FILE PHOTO: U.S. Senate Majority Leader Chuck Schumer smiles from behind a mock U.S. Treasury check as he holds a press conference on the expanded Child Tax Credit payments at the U.S. Capitol in Washington, U.S., July 15, 2021. REUTERS/Kevin Lamarque/File Photo

US lawmakers advanced a plan on Friday that would increase tax breaks for low-income individuals and companies. This action revealed an impressive bipartisan agreement for the essentially revenue-neutral approach, despite sharp differences over levels of government spending. Just three days after the Republican chairman and their Democratic Senate counterpart revealed the deal, the US House of Representatives Ways and Means Committee approved the bill 40–3 on a vote.

The “Tax Relief for American Families and Workers Act of 2024” would raise the child tax credit and restore the full amount of company tax incentives for expenditures in plant and equipment and research and development while it is in force. The tax cuts that Republicans enacted for the general public will expire in 2025, at which point these modifications will also take effect. There will probably be contentious discussions in Congress over a significant overhaul of the tax system during this year’s presidential campaign.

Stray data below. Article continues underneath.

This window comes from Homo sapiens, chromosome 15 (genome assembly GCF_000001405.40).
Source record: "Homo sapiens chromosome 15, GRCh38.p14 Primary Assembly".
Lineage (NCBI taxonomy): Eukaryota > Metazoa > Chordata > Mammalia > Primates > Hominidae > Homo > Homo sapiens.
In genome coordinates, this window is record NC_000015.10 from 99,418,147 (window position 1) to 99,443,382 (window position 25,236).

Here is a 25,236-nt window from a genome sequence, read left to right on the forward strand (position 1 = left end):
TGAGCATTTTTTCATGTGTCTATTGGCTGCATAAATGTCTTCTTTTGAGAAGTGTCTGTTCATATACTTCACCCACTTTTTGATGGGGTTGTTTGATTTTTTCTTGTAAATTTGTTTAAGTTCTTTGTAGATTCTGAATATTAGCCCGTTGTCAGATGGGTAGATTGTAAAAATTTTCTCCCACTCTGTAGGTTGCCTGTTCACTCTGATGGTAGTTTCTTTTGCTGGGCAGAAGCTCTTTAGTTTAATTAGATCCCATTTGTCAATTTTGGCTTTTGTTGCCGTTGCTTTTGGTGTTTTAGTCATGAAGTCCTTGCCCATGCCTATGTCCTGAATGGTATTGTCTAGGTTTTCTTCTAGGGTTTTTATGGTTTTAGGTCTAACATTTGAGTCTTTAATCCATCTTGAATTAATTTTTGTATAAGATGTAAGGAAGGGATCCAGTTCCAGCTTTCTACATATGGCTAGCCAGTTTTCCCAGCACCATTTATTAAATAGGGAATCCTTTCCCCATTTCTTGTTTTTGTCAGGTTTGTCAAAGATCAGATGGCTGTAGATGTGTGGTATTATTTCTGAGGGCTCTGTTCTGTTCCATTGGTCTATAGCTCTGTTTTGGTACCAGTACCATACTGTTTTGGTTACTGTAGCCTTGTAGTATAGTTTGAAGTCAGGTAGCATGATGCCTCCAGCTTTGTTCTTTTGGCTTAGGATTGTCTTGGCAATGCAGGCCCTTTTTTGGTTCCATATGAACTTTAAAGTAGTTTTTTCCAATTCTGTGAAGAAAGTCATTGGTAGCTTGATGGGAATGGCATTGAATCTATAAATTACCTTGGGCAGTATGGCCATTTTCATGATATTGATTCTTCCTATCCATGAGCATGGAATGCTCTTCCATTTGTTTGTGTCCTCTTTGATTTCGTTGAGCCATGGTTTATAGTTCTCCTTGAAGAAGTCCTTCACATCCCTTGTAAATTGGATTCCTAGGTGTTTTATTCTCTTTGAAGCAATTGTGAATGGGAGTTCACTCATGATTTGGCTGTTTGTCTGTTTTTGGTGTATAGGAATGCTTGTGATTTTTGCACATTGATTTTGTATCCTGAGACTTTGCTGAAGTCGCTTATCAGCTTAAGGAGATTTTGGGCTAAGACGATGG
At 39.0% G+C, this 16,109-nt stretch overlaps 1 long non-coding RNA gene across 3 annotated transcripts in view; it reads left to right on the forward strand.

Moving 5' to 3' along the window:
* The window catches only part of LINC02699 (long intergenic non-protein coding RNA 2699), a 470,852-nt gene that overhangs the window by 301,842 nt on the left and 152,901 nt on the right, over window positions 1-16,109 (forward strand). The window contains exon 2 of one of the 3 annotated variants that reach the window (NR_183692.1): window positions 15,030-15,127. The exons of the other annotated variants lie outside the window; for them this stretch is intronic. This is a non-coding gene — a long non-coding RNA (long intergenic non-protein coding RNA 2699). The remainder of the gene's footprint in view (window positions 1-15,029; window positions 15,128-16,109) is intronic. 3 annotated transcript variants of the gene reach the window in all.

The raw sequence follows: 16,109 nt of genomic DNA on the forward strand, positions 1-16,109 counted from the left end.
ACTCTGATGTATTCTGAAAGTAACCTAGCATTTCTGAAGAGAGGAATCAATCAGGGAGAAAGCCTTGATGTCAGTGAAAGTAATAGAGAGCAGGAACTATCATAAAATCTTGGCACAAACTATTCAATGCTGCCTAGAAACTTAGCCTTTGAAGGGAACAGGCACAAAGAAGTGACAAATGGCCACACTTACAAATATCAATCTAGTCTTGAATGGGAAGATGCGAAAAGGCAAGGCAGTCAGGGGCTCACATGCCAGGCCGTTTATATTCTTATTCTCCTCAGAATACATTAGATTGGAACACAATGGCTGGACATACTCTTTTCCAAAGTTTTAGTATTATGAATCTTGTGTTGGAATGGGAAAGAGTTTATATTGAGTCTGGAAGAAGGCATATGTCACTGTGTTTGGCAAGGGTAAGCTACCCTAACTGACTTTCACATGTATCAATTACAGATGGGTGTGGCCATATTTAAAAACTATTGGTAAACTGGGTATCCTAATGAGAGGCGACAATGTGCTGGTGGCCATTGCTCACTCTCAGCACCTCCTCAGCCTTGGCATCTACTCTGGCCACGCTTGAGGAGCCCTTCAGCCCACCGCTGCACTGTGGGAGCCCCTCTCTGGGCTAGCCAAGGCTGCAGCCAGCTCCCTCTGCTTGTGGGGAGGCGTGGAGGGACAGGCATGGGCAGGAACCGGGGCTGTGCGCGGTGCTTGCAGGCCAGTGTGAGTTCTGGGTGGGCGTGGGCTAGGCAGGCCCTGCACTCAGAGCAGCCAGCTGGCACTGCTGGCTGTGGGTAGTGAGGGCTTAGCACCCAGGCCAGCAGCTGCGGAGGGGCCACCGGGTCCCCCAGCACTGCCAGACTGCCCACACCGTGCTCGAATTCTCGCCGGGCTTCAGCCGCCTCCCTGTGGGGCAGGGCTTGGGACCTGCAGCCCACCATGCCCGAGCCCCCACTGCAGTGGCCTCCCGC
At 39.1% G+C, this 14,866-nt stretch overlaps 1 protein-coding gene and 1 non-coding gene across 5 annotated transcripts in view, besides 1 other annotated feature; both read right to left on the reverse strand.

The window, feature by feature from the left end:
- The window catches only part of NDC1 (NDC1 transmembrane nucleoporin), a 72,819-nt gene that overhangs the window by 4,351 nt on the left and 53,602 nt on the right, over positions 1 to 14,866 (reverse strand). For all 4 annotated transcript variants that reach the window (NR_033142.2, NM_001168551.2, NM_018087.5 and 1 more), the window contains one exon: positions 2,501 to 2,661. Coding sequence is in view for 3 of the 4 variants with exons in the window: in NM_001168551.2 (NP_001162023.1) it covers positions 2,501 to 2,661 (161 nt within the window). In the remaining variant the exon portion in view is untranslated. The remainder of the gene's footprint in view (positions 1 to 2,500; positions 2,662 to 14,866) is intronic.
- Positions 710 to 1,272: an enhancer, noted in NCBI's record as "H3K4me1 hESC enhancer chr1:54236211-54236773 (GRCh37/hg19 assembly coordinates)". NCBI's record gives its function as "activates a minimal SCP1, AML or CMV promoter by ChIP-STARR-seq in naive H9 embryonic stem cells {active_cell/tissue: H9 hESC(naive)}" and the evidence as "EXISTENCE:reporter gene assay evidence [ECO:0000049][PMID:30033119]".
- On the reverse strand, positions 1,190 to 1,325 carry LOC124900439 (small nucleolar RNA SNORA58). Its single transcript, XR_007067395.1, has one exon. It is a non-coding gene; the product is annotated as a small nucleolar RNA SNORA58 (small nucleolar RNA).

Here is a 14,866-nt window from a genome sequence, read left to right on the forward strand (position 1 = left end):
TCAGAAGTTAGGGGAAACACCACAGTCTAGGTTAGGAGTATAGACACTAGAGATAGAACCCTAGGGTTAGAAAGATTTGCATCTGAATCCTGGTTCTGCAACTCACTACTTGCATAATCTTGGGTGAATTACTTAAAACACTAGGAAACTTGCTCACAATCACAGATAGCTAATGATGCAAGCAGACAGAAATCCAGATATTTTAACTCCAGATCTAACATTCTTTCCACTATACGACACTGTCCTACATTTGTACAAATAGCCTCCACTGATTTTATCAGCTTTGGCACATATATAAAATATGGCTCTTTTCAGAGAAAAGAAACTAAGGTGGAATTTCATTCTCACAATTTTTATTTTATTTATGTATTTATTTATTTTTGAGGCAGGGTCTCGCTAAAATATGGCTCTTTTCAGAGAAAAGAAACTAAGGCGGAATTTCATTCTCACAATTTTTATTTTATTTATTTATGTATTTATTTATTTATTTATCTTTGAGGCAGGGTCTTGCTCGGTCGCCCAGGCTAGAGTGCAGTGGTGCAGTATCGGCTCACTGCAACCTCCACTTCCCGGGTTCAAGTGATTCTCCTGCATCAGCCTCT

Democrats aimed to reinstate the full annual amount of the child tax credit, which was expanded during the COVID era, providing up to $3,600 per child but expired in 2021. In contrast, Republicans sought to revive the immediate expensing of research and development (R&D) and capital expenditures, initially part of the 2017 tax cuts but gradually phased out starting in 2022.

While the recent agreement reinstated the business tax breaks, the expansion of the child tax credit fell short, settling at $2,000 per child in 2025. The legislation also includes tax incentives for affordable housing and assistance for individuals affected by disasters, such as wildfires and a train derailment in Ohio the previous year.

The chairman of the Ways and Means Committee, Republican Jason Smith, stressed that the bill includes useful changes to the tax code that will help rebuild neighbourhoods, raise pay and job quality, and encourage economic growth. The Joint Committee on Taxation thinks that the bill will cause the U.S. debt to grow by $399 million over the next 10 years. This number includes $77.5 billion in extra costs that were balanced by $77.1 billion in savings from tougher enforcement against false claims about the Employee Retention Tax Credit during the COVID era and the end of early claim processing.

Even though there was strong support in the vote, including from Senate Majority Leader Charles Schumer, it is still unclear whether the bill will go to the US House floor as a separate measure or as part of other “must-pass” budget legislation. The vote happened after Congress, late Thursday night, escaped a shutdown of some government agencies by putting in place stopgap measures. These measures gave lawmakers just over a month to discuss a much-needed deal on how to fund the government for the fiscal year that started on October 1.


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